As the Chairman of the Senate Commerce Subcommittee on Communication, Technology, and the Internet, I have sought to place the interests of consumers at the center of our work. If both parties conclude that the best alternative to a negotiated agreement is to have screens go dark for consumers, then they will have neglected the core interests of the millions of households that subscribe to Time Warner Cable in affected markets. As leaders of major companies that are FCC licensees and are obligated to serve the public interest, I hope and expect that you will resolve this matter consistent with those obligations.


I try really, really hard to avoid making political comments, but this one is just too rich to ignore: The contempt for citizens' intelligence in that letter is at once manifest and mind-boggling.

Is hassle-free viewing of a few ballgames yet another new "constitutional right" worthy of your implicit threats, Senator?


Honestly, and who better to comment than Kerry. Pfft, who keeps voting this guy in every term. He's always been a fake.
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Super Moderator
First everyone in the Senate is fake, so why pick on John Kerry?

Two, who cares? I watch FOX OTA.

Three Time-Warner is in that too big to fail category. That is where the focus should be from the Senate, not about a bloody football games. If they only owned 20% or so of the cable systems (I assume they own more) then their customers would give them enough headaches they would compromise, even with a rate increase. But when one company has that many households, they can hold a network hostage.

All BS.... And why we need to keep OTA.


Retransmission Fees will replace lots of revenue that broadcasters will eventually lose, as advertisers realize that they've been raped for years, getting far less value from their advertising than they've been paying.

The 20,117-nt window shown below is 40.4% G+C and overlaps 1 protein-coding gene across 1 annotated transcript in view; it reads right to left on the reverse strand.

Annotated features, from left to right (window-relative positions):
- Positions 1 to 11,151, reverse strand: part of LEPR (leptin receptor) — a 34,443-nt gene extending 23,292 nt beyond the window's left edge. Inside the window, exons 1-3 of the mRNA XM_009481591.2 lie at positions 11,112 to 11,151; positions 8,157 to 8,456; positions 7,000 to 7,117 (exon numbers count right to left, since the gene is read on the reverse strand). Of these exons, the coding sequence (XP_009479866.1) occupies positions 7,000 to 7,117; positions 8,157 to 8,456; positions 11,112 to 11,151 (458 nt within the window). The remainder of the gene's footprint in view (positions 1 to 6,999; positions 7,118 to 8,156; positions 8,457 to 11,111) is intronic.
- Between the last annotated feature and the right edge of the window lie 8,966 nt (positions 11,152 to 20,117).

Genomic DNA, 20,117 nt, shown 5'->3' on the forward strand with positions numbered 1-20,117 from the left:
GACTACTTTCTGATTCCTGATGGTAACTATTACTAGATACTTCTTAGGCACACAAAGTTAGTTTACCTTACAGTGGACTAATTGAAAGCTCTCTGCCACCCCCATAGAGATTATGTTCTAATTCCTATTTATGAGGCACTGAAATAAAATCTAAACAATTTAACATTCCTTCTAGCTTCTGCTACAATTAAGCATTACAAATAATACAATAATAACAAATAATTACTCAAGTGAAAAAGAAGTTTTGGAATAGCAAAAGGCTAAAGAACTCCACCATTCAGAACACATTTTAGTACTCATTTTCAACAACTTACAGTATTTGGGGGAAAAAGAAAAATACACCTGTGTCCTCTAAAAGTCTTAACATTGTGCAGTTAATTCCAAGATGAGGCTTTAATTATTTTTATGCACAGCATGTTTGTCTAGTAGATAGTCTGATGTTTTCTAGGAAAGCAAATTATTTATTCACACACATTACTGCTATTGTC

All the networks affiliates will be doing it.

Yes, it will increase your cable costs.

That's life.

Regarding the "Time Warner/Fox -- who's right?" argument: Each of us can choose to believe one side or the other, based on our own preconceived notions of goodness or badness. However, the reality is that both sides are businesses, each doing what they're supposed to, in this case promoting the best interests of their owners.

The rates are going to be the rates no matter what: Limited basic (including Fox, by the way) will cost some amount which the franchising authority will agree is fair, even if that means offering that level of service at a loss; while advanced service offerings will reflect full value, regardless of cost. The only question here is how much of the money will stay with the service provider, versus how much will be "shared" with the folks who are in many ways responsible for much of the value that the service provider is able to provide.

There is no right or wrong, here. What's going on is provided for, explicitly, by the law, and the resolution will be arrived at as many business negotiations are arrived at, perhaps even resulting in the channel not being carried on the service provider for an extended period of time -- something which is clearly provided for by the law.


The Mod Squad
I think all OTA brodacasters should send out a nice signal fror all in their DMA. This can be their leverage just in case the cable or satellite signals are shut down due to disputes such as this.

It's true some (like me) in rural areas will end up in trouble but if many (like me) have an alternative way to get the channels. (In my case, OK I won't see WNYW5 from NYC so I will tune to WOLF56 from Scranton via an OTA antenna).

I know this is not an option for everyone. For more there are, there is some more leverage for the channels being received OTA.

If the channels are offered OTA, I don't believe the cable or satellite providers should be required to pay anything for carriage. That should just be a courtesy. I have found a couple of VHF channels that think as long as they are on cable or satellite, they have no reason to be concerned. WBRE & WYOU in NE PA just don't care even though they have a pettiful OTA signal. They have no carriage disputes at this time. I'll bet you, some day they will. That may change their thier thinking.